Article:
The City Plan, when finalised, will replace the existing Local Plan. Below this city-wide, long-term policy strategy document are a plethora of other planning policy documents you need to know about. Many of these policy documents are years old permanent supplementary policy documents. They accrue in various forms on an ongoing basis.
At our meeting on Tuesday evening, Martin Randall said the area had been identified as one that “could take tall buildings”. Not that it will get tall buildings if developers comply with planning law and policies. Break it to ’em gently, eh?
Some years ago, under the then Labour Administration, BHCC decided that it wanted to build tall in the city because of the lack of land in front of the Downs, demand for housing, and the wish to encourage the city to grow and become a major economic centre. Density was then and continues to be seen as A Good Thing. Expand upward because you can’t expand outward.
The Tall Building Strategy is one longstanding BHCC policy decision that rises above all others where the Hove Station redevelopment is concerned. In 2003 the Labour Administration presided over the commissioning of a Tall Building Study (Gillespie). Tall building ‘nodes’ and ‘corridors’ were identified in order to control and contain where tall buildings (defined as 18metres in height, approx 6 storeys high, and very tall buildings as over 15 storeys) should be sited.
The Hove Station area is an unbordered tall building ‘node’. And there is no height limit within the strategy.
SPG 15 (Supplementary Planning Guidance) is the adopted tall building strategy encoded as a planning policy instrument with which all planning applications for tall buildings must comply. It was adopted in January, 2004. The strategy and planning guidance were deliberately created to facilitate tall building development in this city, not to prevent it. Until recently, Paris guarded its low-rise and historic central skyline very jealously, forbidding construction of tall buildings. Alas, the pressure to go tall and perceived competitive need sparked talk in recent years of changing this policy.
Planning Briefs further pin down what is acceptable on any given site. Materials, types of development (such as retail, offices, industrial, housing, a nuclear reactor, a leisure centre, school, hotel, hospital, locally specific issues such as wildlife, community spaces, etc.) in Plannng Briefs ‘guide’ developers so they do not go off the deep end. Planning Briefs provide site-specifics that the Local Plan/City Plan cannot. At our meeting, saveHOVE requested a Planning Brief be prepared by BHCC for the Hove Station redevelopment site and the City Planner, Martin Randall responded positively.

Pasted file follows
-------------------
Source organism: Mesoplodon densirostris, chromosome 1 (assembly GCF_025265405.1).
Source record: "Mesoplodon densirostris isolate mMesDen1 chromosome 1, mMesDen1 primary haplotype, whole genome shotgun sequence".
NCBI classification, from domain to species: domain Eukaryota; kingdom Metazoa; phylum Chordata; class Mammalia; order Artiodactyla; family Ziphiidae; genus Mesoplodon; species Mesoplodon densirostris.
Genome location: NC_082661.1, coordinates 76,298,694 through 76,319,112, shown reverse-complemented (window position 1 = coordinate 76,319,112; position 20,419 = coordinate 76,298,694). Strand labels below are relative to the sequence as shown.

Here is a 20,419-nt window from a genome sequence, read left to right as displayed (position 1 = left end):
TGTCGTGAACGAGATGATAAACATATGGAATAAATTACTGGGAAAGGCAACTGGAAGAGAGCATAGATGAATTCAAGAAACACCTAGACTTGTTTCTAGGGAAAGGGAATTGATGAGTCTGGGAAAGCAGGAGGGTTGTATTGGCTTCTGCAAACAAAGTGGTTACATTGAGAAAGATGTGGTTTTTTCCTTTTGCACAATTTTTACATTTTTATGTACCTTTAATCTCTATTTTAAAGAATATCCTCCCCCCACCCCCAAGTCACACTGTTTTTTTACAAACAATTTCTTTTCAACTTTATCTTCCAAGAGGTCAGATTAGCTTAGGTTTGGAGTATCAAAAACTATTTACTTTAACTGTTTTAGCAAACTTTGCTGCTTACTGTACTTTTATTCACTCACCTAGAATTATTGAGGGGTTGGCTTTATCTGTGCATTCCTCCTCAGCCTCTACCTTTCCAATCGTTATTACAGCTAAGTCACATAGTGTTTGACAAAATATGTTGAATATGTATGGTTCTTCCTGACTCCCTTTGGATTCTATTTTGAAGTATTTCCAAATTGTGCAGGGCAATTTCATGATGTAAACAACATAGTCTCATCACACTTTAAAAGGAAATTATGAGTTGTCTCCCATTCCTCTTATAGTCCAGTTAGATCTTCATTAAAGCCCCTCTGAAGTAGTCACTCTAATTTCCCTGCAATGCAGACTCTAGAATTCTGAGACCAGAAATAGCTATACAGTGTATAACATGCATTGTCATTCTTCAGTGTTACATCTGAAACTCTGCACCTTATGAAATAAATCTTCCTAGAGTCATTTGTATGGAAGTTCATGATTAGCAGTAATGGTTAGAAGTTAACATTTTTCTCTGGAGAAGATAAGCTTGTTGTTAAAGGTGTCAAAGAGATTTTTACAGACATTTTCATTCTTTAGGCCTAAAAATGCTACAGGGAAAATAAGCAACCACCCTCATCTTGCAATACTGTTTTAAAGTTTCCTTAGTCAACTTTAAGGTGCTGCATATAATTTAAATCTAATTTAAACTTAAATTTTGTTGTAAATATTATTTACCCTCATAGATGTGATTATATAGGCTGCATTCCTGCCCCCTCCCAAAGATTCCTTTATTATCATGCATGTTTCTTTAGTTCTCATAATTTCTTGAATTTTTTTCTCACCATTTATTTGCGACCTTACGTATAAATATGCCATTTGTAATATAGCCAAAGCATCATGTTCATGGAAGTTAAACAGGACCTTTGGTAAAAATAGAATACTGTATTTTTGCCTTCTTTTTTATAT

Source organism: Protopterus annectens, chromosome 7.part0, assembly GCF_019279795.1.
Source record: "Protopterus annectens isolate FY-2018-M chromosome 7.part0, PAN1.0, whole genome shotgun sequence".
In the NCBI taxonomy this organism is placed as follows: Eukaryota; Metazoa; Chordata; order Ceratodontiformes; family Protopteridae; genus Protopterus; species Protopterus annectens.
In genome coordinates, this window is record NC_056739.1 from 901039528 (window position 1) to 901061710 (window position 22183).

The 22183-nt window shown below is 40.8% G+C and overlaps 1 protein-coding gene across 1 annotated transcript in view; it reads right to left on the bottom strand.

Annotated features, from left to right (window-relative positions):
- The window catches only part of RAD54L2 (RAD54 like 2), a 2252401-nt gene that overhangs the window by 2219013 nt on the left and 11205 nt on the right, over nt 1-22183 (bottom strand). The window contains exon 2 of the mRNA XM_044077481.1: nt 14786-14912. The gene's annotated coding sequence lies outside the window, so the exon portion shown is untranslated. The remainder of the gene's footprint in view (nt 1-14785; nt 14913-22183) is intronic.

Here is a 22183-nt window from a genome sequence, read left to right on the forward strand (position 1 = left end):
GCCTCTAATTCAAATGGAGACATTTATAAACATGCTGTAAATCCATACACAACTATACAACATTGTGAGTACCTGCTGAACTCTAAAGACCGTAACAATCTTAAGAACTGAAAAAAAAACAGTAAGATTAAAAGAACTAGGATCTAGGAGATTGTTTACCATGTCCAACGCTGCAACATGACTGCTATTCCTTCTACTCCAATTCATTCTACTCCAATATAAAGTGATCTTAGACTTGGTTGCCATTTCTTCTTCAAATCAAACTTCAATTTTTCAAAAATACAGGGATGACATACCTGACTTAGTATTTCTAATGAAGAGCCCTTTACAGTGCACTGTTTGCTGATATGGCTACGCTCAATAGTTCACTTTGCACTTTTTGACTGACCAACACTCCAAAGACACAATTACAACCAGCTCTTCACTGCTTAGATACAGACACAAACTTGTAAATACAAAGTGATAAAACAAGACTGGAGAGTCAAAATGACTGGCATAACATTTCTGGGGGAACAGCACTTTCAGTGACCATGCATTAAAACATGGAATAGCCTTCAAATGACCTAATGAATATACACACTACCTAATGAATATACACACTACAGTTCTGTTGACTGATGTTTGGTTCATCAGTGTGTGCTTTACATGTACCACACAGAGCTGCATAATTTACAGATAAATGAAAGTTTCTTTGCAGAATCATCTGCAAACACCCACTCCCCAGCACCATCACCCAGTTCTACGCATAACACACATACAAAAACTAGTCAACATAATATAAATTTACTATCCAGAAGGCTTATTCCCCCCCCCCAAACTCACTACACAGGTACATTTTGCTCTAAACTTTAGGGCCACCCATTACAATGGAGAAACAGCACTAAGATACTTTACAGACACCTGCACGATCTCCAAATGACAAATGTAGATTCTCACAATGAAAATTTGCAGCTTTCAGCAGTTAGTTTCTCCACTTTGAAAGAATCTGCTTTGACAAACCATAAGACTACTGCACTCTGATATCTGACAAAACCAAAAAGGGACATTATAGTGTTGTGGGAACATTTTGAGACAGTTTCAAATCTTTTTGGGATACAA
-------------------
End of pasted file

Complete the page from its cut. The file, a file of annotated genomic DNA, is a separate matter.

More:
If this request is actioned, local residents should expect an exhibition showing options and background information along with a consultation opportunity to provide local knowledge and preferences which could be influential – ahead of any planning application and to help restrict what can be given planning permission. But it must be in place before the application is in play to have real power. Even if done simultaneously, it would have to be taken into consideration.
Nick Lomax began his design proposal for the Hove Station area site with the drawing of a sail – a narrow, billowing triangle of a sail. It got fatter and fatter and more bulbous and less sail-like as he was forced to design-in more and more flats. These bulbous towers would, at ground level, be overbearing, heavy and depressing. Design, overshadowing of the area north of the railway lines and across the little terrace of houses in Conway Street, increased activity (and its handling within the scheme regarding impact on amenity) will, along with sustainability and infrastructure pressure, be big issues.
The entire scheme will change and develop and hopefully not end up as the ugly, square boxes one man attending the meeting feared getting. It is inevitable only if BHCC and the planning committee settle for that. If talks with the council over the last few years have gone well, if LCE’s Nick Lomax is allowed to revise the scheme so his original sails can ‘ply the waters’ of the site gracefully, and if the developer submits a good planning application that somehow avoids negative impact on Hove, then the city’s shopping list of things needed for the city’s economy just might be significantly shortened by MATSIM’s eventual scheme.